ard at p850ug1.demon.co.uk
Wed Oct 12 11:06:47 CDT 2005
> > Back when small printers were hard to come by, there was at
> > least one technology that used a "paper' made of a black
> > layer on a paper substrate covered by a very thin layer of
> > aluminum. The printer burned through the aluminum, leaving
> > the black spots exposed. Oddly enough, this sounds like a
> > fiarly permanent process. Was the stuff called
> > "electrographic" paper?
> This might be Readex Microprint technology. I've never seen an example
> of Readex output, although the company is a few miles from me and used
> to be a microfiche customer. I do know they got significant storage
> reduction compared to paper.
I've come across it 4 times, I think. One, as every UK collector will
realise, is the Sinclair ZX printer. Radio Shack sold something called a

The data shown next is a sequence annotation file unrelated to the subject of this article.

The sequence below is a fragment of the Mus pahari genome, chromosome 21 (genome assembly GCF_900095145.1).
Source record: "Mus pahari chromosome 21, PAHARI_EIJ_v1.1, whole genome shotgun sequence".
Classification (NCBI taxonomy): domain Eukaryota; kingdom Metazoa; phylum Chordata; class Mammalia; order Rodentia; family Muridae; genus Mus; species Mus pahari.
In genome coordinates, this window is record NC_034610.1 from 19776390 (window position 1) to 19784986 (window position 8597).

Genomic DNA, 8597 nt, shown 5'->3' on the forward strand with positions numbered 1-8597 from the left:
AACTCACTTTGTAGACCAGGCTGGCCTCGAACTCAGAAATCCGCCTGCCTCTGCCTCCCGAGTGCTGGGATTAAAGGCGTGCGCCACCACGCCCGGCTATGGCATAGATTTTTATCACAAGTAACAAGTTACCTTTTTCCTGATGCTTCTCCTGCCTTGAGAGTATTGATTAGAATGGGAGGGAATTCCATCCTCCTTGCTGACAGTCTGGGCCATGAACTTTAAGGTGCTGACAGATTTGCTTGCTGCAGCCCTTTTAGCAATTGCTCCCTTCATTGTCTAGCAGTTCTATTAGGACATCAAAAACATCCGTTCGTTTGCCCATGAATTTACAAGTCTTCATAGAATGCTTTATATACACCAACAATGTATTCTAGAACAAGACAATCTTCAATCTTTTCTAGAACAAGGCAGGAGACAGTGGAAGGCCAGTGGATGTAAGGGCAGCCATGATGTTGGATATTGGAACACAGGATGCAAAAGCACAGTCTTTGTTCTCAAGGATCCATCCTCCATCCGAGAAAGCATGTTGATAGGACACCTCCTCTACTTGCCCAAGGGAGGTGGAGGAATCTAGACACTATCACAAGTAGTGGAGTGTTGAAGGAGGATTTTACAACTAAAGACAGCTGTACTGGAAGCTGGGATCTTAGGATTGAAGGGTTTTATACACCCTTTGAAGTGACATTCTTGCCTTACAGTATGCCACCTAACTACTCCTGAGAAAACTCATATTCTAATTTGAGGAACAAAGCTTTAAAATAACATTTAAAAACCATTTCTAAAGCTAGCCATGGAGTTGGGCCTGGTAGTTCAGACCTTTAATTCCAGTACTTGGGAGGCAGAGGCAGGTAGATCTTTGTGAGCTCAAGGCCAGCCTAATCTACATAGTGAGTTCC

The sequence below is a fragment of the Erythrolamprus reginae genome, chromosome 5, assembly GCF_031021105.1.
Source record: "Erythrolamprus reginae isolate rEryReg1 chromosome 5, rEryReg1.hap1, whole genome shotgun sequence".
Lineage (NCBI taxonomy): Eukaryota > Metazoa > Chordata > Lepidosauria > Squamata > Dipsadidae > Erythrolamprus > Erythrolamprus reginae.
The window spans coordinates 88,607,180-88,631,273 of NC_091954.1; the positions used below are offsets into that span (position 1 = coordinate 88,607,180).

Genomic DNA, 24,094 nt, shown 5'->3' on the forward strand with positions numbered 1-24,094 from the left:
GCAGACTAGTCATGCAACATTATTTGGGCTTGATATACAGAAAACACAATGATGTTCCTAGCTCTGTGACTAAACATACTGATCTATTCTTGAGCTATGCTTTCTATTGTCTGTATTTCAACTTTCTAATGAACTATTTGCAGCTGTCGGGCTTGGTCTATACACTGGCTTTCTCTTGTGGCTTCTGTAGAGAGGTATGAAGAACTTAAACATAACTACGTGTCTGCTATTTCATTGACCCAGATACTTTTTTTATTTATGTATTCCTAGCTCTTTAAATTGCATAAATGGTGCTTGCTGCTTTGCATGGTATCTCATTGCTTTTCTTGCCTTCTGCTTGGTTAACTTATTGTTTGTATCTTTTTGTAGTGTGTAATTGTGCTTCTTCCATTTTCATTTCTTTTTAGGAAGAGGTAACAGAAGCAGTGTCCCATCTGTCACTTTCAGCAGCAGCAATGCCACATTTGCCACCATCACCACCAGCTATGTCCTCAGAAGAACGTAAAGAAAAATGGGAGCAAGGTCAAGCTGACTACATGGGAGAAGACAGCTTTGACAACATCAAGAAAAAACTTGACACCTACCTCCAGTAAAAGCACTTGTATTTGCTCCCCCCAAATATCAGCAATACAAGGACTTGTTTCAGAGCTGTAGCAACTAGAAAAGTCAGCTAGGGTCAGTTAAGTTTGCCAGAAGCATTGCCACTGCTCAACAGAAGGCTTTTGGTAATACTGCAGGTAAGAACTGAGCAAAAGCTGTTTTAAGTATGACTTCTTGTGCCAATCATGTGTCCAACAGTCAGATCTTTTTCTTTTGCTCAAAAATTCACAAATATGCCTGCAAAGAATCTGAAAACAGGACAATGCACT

Quick Printer II (or some name like that) which was similar. The UK
Magazine did a project called the 'Microprinter' which used such a print
mechansim, and I was given one of thsoe. And the last was a thing called
an 'Axiom EX820 Microplotter' which used an 7 or 8 needle head, not a
single electrode as in the ZX printer.
I rememebr experimaneting with the paper a bit (before I could afford
any sort of printer). It took a fair voltage to burn off the coating -- a
few 10's of volts at least. A 5V supply wouldn't do it. I've never seen a
schemaitc for the ZX printer, and there's a ULA in there which makes life
'interesting', but I seem to rememebr a coil/transformer on the PCB too
which might well be part of a voltage step-up circuit.
My experience with the paper is that it scratches very easily and the
aluminium coating comes off if you crease it. This causes extra black
marks on the paper. I have no idea how long it would last if carefully
More information about the cctalk